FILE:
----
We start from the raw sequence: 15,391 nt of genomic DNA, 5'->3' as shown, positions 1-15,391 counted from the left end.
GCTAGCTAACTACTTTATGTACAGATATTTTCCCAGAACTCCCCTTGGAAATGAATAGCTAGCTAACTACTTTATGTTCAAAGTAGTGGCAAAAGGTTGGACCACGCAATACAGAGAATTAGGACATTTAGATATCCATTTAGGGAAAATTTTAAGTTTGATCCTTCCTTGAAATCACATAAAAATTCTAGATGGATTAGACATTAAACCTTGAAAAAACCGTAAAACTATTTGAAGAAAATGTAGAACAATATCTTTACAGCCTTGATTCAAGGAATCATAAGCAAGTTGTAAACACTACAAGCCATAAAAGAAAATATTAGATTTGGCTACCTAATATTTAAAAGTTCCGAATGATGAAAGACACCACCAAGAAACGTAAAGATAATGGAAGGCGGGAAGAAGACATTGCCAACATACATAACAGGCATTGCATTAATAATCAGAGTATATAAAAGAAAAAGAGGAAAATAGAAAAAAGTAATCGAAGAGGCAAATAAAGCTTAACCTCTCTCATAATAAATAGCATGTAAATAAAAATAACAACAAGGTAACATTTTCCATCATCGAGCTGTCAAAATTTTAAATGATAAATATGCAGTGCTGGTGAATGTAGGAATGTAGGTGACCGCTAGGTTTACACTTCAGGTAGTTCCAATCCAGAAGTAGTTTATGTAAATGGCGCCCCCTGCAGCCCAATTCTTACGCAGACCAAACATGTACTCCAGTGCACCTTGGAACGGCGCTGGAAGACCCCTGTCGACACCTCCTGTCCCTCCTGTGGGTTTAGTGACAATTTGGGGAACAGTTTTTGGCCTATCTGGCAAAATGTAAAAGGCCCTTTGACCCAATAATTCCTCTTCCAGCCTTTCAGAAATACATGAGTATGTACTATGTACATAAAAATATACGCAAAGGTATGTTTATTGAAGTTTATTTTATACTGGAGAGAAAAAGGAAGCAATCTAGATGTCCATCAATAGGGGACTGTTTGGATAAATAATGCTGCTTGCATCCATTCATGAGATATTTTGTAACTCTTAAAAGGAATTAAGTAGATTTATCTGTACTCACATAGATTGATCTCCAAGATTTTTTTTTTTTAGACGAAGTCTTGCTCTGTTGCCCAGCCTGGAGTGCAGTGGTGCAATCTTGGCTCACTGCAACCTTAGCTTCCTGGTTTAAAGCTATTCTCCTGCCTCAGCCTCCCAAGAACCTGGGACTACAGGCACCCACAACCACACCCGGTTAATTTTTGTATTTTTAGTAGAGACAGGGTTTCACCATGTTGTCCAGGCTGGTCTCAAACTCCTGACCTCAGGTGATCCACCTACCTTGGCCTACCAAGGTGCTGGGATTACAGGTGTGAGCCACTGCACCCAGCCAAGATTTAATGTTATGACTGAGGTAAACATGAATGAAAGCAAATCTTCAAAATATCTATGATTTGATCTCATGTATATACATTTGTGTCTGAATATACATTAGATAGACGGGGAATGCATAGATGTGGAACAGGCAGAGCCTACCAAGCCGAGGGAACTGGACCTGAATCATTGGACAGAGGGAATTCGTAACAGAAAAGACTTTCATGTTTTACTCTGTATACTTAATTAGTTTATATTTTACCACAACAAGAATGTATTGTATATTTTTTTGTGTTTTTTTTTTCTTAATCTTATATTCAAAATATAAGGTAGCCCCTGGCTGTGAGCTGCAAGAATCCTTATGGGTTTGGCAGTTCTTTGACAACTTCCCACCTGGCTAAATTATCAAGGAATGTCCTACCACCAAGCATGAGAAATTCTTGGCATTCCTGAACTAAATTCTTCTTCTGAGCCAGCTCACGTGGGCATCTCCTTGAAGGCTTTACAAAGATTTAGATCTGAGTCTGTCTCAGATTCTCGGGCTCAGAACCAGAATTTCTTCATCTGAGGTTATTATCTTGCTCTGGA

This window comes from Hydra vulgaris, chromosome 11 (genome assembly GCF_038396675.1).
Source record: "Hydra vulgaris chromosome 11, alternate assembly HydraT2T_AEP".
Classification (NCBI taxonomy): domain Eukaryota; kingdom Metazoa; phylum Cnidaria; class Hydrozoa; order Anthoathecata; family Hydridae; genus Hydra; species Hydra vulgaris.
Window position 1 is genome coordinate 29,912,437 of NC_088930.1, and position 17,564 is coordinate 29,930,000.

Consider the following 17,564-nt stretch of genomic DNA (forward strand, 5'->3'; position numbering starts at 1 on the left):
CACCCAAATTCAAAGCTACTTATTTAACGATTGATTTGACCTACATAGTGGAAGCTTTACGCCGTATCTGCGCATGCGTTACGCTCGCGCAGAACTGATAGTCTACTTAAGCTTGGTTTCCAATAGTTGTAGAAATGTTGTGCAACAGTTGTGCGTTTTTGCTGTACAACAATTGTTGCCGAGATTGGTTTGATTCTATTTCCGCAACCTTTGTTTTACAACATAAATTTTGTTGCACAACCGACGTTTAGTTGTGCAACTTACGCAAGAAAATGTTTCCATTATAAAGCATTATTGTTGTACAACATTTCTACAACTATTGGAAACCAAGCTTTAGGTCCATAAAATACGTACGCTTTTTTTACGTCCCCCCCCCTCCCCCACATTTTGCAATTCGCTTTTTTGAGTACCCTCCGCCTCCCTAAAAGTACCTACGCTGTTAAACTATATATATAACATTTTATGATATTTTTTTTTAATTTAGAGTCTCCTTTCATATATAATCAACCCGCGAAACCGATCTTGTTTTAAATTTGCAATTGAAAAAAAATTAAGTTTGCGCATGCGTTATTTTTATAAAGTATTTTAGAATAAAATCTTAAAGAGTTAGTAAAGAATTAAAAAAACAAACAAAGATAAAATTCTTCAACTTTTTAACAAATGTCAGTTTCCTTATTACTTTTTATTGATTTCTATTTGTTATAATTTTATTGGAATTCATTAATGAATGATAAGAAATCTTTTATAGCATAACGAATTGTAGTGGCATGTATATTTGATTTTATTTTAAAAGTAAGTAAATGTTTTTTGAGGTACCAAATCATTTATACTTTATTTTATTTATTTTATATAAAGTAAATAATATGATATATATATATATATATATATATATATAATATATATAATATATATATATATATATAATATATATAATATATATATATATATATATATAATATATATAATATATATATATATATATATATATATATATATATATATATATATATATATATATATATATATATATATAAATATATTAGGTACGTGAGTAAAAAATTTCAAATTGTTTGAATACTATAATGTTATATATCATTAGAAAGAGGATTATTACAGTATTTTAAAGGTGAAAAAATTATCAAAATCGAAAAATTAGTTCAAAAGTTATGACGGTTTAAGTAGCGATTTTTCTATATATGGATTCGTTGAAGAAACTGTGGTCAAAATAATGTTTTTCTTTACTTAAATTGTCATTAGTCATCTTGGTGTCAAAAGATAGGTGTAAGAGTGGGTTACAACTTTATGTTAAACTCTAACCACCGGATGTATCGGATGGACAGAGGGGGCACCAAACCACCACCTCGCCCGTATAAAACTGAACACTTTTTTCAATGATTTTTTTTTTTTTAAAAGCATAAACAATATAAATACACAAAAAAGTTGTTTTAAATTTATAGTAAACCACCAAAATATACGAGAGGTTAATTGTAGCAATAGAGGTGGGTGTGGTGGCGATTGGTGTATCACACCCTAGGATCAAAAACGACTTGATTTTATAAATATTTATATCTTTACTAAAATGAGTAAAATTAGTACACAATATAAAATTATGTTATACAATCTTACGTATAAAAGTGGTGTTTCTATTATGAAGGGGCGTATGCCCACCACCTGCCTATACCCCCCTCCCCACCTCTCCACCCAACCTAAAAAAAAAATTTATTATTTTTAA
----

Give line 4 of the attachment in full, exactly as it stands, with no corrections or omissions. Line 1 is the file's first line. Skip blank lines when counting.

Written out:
Source record: "Hydra vulgaris chromosome 11, alternate assembly HydraT2T_AEP".